Narrator: Katherine Littrell
Published by Poisoned Pen Press on June 7, 2022
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In every person's story, there is something to hide...
The ornate reading room at the Boston Public Library is quiet, until the tranquility is shattered by a woman's terrified scream. Security guards take charge immediately, instructing everyone inside to stay put until the threat is identified and contained. While they wait for the all-clear, four strangers, who'd happened to sit at the same table, pass the time in conversation and friendships are struck. Each has his or her own reasons for being in the reading room that morning—it just happens that one is a murderer.
Award-winning author Sulari Gentill delivers a sharply thrilling read with The Woman in the Library, an unexpectedly twisty literary adventure that examines the complicated nature of friendship and shows us that words can be the most treacherous weapons of all.
For me, The Woman in the Library cared a bit too much about its concept than its characters or plot. I’m not a giant fan of metafiction and didn’t realize from the blurb what I was getting into. That being said, even though it’s not exactly up my aisle, I do think the author did a decent job with it.
I guess there are three stories here. Australian author Hannah is writing a murder mystery feature Winifred, the woman in the library from the blurb who becomes embroiled in a murder mystery. Winifred is also writing a book inspired by the three people she meets in the library. Hannah’s beta reader is Leo and most of the book alternates between Hannah’s chapters featuring Winifred and Leo’s e-mail responses. Once you get into the rhythm, it works well, but the structure did keep me off balance and at a distance from any of the characters.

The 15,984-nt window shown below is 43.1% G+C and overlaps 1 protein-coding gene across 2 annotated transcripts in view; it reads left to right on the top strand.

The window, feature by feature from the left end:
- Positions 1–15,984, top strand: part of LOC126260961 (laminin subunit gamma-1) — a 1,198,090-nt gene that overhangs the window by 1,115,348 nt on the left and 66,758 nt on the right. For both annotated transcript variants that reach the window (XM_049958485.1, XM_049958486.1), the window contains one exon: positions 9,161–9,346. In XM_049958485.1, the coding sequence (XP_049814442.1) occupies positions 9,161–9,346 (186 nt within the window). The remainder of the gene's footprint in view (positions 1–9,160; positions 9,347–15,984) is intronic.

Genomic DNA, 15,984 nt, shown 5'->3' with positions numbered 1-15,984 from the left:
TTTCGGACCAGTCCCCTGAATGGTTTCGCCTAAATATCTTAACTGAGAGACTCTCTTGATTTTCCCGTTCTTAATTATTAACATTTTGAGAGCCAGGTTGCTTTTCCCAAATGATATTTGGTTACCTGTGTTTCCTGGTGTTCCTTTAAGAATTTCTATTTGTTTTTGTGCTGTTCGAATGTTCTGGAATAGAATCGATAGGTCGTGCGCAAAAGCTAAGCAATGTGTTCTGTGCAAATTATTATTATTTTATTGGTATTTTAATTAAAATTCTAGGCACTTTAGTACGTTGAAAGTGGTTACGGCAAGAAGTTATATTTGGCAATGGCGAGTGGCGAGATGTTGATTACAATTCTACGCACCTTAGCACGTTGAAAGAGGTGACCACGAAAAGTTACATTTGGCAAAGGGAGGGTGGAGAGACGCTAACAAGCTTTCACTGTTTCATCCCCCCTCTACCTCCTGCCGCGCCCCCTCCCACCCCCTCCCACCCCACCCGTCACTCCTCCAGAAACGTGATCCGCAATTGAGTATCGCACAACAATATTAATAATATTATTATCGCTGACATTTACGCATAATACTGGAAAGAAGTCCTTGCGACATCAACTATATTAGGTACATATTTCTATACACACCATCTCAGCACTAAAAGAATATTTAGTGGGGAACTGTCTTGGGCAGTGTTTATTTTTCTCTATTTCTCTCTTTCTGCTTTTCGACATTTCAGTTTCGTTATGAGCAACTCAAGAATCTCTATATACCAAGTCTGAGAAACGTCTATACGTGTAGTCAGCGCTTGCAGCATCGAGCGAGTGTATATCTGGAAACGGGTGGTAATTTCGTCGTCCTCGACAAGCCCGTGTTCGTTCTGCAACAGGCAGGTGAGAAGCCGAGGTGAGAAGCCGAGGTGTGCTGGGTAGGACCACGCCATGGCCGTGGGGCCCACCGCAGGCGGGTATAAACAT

We’ve got two plots here. (Winifred’s manuscript doesn’t get a plot, just characters.) The mystery involving Winifred and her new friends took some interesting turns with plenty of misdirection and a couple of good twists. It would have been a little over the top if it had been the whole mystery, but as it’s fiction within the story it worked well and kept my attention. The second plot involving Leo and Hannah in the “real” world took a turn midway through that I probably should have seen coming, but didn’t. On the other hand, I don’t know that I really cared anyway. In the “real” world there were some references to the pandemic that I could have done without. I didn’t feel like they added much to the narrative and honestly, I don’t really want COVID in my fiction.
I didn’t love the book. I didn’t hate it. It was worth reading but I can’t think of anyone I would actually recommend it to.
Reading this book contributed to these challenges: